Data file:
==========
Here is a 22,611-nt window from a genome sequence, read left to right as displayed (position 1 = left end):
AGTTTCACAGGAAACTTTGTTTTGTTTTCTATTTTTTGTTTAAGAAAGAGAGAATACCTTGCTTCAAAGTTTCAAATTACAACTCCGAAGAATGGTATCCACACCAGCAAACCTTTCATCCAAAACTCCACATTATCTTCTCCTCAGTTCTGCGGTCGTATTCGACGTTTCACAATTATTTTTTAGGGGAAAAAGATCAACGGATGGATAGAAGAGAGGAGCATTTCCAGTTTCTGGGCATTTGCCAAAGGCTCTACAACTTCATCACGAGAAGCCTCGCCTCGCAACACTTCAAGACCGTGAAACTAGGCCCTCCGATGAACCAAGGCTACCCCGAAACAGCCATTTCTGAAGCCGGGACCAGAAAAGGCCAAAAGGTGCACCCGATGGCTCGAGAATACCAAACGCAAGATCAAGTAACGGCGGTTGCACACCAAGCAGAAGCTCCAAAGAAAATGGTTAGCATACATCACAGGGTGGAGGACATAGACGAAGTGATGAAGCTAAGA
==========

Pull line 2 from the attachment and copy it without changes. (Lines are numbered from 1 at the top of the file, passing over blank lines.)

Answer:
AGTTTCACAGGAAACTTTGTTTTGTTTTCTATTTTTTGTTTAAGAAAGAGAGAATACCTTGCTTCAAAGTTTCAAATTACAACTCCGAAGAATGGTATCCACACCAGCAAACCTTTCATCCAAAACTCCACATTATCTTCTCCTCAGTTCTGCGGTCGTATTCGACGTTTCACAATTATTTTTTAGGGGAAAAAGATCAACGGATGGATAGAAGAGAGGAGCATTTCCAGTTTCTGGGCATTTGCCAAAGGCTCTACAACTTCATCACGAGAAGCCTCGCCTCGCAACACTTCAAGACCGTGAAACTAGGCCCTCCGATGAACCAAGGCTACCCCGAAACAGCCATTTCTGAAGCCGGGACCAGAAAAGGCCAAAAGGTGCACCCGATGGCTCGAGAATACCAAACGCAAGATCAAGTAACGGCGGTTGCACACCAAGCAGAAGCTCCAAAGAAAATGGTTAGCATACATCACAGGGTGGAGGACATAGACGAAGTGATGAAGCTAAGA